FALLING ROCK–PULLED LOOSE BY CLIMBING ROPES
Colorado, Rocky Mountain National Park, Lumpy Ridge
On August 8, two climbers were descending from a completed climb of Batman Pinnacle. The climbers were rappelling down a loose, talus-filled gully when their rope got stuck. One of the two, (36), scrambled back up the gully to try and dislodge the rope. As he was pulling on the end of the rope, a large boulder dislodged and fell onto his right lower leg. The boulder momentarily pinned his leg against the sidewall of the gully and continued to roll down the hillside. He suffered severe trauma to his right lower leg. Park Dispatch was notified by cell phone of the accident at approximately 11:45 a.m.
Eighteen NPS rescue personnel responded to the accident site. One NPS employee, who is an air ambulance flight nurse during the winter season, worked with Park Medics to stabilize the patient and render medical care. The man’s injuries were life threatening and presented rescue personnel with a true medical emergency. Numerous bags of IV fluid were used during treatment due to severe blood loss.
The rescue was very technically demanding and required a short vertical lowering, followed by several hundred feet of loose, low angle terrain. The lower angle terrain required rescuers to pass the litter hand-over-hand across loose talus fields. A Flight For Life helicopter was able to transport the man to a hospital after rescuers carried him for several hours to an open meadow. Analysis
Lumpy Ridge is an extremely popular rock climbing area in RMNP during the spring, summer, and fall. Some of the finest sub-alpine granite in the United States is found here. However, Lumpy Ridge is infamous for two things: flared cracks that are difficult to climb and protect, and long, arduous, scree and talus-filled descent gullies. This man was the victim of the latter, and while no climber can predict when a loose rock will fall, there are some important points to emphasize regarding climbing and descending safely at Lumpy Ridge.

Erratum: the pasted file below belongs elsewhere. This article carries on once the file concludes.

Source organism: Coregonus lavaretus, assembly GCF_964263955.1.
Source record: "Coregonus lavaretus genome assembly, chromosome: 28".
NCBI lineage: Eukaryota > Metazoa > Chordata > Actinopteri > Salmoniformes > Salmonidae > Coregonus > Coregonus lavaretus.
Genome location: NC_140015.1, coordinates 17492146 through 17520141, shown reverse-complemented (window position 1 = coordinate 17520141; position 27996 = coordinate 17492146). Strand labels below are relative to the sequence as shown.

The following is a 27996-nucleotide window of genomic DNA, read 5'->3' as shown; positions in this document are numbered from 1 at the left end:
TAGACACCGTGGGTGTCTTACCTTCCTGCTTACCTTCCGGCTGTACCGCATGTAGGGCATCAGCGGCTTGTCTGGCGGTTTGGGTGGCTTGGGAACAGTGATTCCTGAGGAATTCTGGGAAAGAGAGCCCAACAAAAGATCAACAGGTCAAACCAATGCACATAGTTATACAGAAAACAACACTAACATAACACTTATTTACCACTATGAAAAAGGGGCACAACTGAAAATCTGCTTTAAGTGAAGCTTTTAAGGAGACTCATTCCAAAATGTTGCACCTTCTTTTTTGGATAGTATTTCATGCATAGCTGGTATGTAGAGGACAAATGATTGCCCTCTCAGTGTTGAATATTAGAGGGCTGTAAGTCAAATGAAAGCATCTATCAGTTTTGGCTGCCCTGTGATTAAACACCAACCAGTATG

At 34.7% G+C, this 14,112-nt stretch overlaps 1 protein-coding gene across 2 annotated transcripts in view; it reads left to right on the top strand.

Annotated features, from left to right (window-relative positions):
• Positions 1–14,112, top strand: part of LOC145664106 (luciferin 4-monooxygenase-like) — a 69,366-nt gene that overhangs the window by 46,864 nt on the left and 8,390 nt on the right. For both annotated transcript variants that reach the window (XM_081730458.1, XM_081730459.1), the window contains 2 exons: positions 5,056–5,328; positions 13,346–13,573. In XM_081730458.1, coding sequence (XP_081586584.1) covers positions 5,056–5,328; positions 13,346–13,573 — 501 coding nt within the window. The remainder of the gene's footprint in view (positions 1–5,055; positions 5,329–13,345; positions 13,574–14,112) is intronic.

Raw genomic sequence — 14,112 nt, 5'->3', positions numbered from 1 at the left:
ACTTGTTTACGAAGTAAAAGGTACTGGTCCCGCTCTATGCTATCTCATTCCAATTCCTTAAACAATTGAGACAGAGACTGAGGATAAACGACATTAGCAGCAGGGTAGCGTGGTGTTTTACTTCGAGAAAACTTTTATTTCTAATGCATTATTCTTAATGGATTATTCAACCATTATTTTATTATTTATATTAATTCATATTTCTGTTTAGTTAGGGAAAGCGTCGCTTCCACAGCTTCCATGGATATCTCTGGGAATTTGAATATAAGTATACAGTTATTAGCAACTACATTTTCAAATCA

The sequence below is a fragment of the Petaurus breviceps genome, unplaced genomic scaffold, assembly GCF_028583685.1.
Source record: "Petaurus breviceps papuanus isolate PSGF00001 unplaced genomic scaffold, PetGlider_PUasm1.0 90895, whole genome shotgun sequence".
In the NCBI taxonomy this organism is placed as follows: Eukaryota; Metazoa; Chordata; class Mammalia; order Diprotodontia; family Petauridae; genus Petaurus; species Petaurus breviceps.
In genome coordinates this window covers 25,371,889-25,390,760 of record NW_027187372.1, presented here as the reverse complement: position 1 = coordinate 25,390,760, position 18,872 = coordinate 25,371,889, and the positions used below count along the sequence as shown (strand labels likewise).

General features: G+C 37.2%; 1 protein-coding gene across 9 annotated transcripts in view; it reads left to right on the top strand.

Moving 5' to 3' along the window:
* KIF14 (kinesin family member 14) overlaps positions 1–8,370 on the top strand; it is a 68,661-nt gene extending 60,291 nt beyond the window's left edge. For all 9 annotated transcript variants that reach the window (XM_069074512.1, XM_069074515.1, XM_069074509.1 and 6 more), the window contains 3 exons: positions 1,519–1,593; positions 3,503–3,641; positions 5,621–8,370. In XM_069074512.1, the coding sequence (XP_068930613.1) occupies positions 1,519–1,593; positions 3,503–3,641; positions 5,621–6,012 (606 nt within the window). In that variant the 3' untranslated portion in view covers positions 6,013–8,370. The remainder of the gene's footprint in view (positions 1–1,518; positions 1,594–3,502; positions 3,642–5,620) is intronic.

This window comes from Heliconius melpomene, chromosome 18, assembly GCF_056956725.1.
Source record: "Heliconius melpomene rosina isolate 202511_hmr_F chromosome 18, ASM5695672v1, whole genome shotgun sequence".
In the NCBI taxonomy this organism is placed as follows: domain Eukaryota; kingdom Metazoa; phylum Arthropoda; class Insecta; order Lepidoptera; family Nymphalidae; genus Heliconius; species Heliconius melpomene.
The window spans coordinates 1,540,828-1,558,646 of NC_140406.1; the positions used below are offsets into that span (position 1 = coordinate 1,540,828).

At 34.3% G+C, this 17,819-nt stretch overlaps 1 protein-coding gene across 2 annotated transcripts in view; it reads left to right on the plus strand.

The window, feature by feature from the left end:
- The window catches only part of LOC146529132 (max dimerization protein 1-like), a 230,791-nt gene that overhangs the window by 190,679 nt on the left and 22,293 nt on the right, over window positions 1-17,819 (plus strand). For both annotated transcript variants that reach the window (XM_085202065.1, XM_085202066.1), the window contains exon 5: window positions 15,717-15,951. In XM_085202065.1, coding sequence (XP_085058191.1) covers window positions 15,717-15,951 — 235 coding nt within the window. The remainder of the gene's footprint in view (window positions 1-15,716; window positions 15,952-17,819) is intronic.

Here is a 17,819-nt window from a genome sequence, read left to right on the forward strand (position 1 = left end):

Loose Descent Gullies. Lumpy Ridge rock climbs are plagued by long, complex descents where loose scree and talus mix with small cliff bands and vegetation. Negotiating this terrain safely after a long hard multi-pitch climb takes great care and patience. While descending these areas, climbers should space themselves to avoid accidentally kicking loose rock and debris onto each other. Descend on independent lines, if possible, or consider tackling some sections one at a time. Loose rock is loose rock, but if care and patience are exercised during the descent, accident potential can be minimized.
Rappel or Down-Climb? The decision to rappel off of a climbing route or down-climb is often obvious due to the severity of terrain; however, sometimes you have the option to choose one or the other. It is important to consider the pros and cons of each and make your decision based on safety considerations and not necessarily on what will be easier or more convenient. At Lumpy Ridge it is often tempting to rappel down all or parts of some of the horribly loose gullies to avoid having to deal with the time consuming task of carefully down-climbing through the rubble. This is often quicker and easier and less mentally taxing. Nevertheless, be sure to consider the cons of such a decision. Rappelling is one of the most dangerous things we do as climbers, so the decision should not be taken lightly. Will the rope knock debris down onto you or your partners as you make your rappel? Will the rope knock debris down onto you or your partners when you pull it for the next rappel? Given that the terrain is low angled and complex, what are the odds that the rope will get stuck when you pull it? Is there a way we can walk around this section so we don’t have to rappel? Are the anchors solid? Sometimes the answer to these questions will still lead to a decision to rappel. At Lumpy Ridge, however, make sure you make that decision thoughtfully. (Source: RMNP Rangers)